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Two Places at Once: Youth Summit and Adoption Expo

CWLA's Terri Braxton at the booth at the Freddie Mac Foundation's Adoption Expo.

CWLA spent Saturday, November 6 in two places at once. In Arlington, Virginia, youth and agency staff attended the second National Youth Summit. It was designed to celebrate Fostering Healthy Connections, a program sponsored by the New York Life Foundation where foster care alumni mentor children and youth still in care. The event emphasized ways to stay connected, and featured presentations from Darrell "Coach D" Andrews, an author and youth leadership development speaker, and Tanisha Cunningham, founder of the Underground Railroad to Success, an organization that helps youth aging out of foster care.

Across the river in downtown Washington, DC, CWLA had an exhibit booth at the Freddie Mac Foundation's Adoption Expo. Attendees were potential parents considering adoption and adoptive families learning about available supports in the District, Maryland, and Virginia. Many expo participants learned about CWLA and its work at the event, and CWLA staff described their mission and purpose, rallied support around the White House Conference, and offered children's books and adoption titles for sale.

Big Idea: Reestablish the White House Conference

Linda Spears and Tim Briceland-Betts wrote an essay for First Focus as part of that organization's Big Ideas: Game-Changers for Children series. In the paper, they share the history of the White House Conference on Children and Youth, which was last held 40 years ago. "In many respects, there has not been a more critical time in our nation, as so many children and families face new and historic hardships," they assert, describing the challenges both on a family level--layoffs and pay cuts which can lead to homelessness, food insecurity, and substance abuse--and facing the child welfare system as a whole, as both state budgets and charitable donations shrink.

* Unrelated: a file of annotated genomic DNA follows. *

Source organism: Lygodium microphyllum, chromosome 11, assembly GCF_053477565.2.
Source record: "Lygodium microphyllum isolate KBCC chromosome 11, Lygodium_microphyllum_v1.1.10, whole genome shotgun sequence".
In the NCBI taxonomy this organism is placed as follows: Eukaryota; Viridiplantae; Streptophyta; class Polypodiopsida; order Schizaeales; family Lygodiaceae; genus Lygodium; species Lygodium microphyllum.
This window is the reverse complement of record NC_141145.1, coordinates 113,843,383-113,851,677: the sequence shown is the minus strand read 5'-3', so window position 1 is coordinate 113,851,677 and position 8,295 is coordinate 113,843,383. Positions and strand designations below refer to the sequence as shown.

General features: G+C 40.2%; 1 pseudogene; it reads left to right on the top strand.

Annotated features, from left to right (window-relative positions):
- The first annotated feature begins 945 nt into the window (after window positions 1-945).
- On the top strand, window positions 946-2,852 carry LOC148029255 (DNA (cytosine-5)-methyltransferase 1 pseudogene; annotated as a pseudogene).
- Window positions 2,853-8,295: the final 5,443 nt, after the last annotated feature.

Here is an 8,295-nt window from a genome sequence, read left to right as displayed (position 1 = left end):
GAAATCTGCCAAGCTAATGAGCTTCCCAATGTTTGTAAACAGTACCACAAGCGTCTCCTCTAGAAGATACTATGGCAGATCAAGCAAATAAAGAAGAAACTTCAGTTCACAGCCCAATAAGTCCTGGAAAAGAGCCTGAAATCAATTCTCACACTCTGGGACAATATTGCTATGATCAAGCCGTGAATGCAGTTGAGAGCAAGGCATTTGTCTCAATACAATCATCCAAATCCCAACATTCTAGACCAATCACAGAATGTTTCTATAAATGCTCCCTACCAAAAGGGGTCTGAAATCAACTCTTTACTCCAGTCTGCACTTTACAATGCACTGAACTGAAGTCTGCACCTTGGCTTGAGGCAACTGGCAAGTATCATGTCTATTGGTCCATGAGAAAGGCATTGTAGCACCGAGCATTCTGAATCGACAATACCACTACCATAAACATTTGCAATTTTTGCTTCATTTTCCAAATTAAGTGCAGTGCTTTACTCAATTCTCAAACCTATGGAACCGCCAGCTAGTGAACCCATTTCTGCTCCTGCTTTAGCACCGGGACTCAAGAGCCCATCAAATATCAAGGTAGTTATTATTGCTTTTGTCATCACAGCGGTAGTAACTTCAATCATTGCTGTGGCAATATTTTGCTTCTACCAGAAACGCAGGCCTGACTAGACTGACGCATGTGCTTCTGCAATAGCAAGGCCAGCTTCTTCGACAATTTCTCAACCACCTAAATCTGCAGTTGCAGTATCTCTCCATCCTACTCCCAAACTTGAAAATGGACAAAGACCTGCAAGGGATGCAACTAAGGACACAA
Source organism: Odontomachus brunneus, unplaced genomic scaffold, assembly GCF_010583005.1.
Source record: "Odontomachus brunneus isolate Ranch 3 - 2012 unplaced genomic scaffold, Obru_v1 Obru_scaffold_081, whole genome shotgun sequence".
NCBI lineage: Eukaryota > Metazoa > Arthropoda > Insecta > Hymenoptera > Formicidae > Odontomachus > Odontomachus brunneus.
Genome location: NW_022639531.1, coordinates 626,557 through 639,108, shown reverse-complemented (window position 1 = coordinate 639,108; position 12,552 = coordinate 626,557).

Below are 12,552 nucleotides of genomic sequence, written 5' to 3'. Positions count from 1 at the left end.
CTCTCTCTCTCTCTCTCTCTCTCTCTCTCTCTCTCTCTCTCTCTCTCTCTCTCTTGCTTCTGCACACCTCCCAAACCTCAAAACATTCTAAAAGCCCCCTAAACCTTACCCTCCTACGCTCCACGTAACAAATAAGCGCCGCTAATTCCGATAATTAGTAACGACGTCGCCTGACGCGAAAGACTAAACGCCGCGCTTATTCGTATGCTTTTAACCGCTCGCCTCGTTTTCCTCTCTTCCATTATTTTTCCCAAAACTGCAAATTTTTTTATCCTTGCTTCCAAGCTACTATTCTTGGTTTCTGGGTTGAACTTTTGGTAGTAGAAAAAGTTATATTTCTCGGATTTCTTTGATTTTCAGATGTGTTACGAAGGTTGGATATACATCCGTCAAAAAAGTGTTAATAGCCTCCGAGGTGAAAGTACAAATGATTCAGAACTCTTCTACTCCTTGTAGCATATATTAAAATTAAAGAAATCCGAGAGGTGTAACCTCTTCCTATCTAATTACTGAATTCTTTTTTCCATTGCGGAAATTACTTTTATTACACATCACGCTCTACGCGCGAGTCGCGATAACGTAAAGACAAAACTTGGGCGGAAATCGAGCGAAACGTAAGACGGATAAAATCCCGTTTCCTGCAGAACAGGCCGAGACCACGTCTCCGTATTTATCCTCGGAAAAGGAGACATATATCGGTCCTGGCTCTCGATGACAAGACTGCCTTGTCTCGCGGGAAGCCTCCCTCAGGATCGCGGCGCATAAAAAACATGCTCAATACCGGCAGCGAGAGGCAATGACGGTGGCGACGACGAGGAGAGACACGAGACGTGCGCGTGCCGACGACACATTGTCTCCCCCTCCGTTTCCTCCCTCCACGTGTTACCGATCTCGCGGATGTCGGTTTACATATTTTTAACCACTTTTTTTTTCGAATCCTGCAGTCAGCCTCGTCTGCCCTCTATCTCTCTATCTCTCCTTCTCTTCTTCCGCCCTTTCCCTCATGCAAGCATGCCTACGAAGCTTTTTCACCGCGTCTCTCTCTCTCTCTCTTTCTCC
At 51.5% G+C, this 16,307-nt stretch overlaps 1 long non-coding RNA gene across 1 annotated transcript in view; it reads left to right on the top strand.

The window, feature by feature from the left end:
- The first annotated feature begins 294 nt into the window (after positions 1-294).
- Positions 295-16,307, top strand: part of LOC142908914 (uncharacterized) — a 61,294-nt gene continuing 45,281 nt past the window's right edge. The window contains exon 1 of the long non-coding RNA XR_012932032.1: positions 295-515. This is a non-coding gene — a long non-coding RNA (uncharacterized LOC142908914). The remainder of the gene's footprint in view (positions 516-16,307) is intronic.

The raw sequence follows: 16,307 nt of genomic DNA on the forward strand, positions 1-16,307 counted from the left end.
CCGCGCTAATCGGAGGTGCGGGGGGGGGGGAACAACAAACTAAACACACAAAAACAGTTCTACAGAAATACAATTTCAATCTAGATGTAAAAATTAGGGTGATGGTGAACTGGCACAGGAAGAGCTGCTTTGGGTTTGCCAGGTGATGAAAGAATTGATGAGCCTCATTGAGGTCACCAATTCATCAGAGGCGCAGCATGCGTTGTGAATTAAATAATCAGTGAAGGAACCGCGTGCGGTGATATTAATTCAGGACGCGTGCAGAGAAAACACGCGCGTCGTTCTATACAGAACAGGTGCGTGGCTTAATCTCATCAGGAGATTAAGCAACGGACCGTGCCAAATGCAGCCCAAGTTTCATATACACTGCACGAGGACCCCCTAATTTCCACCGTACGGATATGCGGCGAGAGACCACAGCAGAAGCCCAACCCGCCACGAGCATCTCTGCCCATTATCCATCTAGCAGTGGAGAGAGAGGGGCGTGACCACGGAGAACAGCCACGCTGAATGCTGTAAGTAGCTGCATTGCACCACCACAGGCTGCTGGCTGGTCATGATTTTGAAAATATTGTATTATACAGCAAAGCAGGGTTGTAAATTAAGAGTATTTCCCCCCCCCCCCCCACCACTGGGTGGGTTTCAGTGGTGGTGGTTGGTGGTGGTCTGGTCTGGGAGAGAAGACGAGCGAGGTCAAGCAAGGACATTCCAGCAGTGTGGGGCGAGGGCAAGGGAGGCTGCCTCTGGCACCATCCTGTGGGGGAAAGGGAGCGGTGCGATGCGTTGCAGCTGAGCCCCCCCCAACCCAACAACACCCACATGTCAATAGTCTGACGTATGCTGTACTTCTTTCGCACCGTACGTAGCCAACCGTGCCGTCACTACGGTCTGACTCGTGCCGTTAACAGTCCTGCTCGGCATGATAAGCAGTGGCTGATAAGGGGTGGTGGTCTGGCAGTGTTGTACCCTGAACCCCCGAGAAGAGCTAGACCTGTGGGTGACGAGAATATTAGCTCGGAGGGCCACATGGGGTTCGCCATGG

"What we lack is a national agenda for protecting and serving our nation's most vulnerable families," they write. "Reestablishing a White House Conference on Children and Youth would help redirect our current trajectory and set a comprehensive road map for how our nation can focus on, and better serve, children and families." Download the full essay by searching First Focus's website, www.firstfocus.net.

News From the Hill: Midterm Elections

The November midterm elections resulted in a shift in the balance of power on Capitol Hill, with Republicans taking control of the House of Representatives in the biggest turnover in more than 70 years. Democrats lost seats in the Senate but retain a majority. As soon as the new Congress arrives in Washington in January, CWLA will begin building a rapport with the newly elected representatives and leaders in both houses. There are opportunities ahead, but also significant challenges: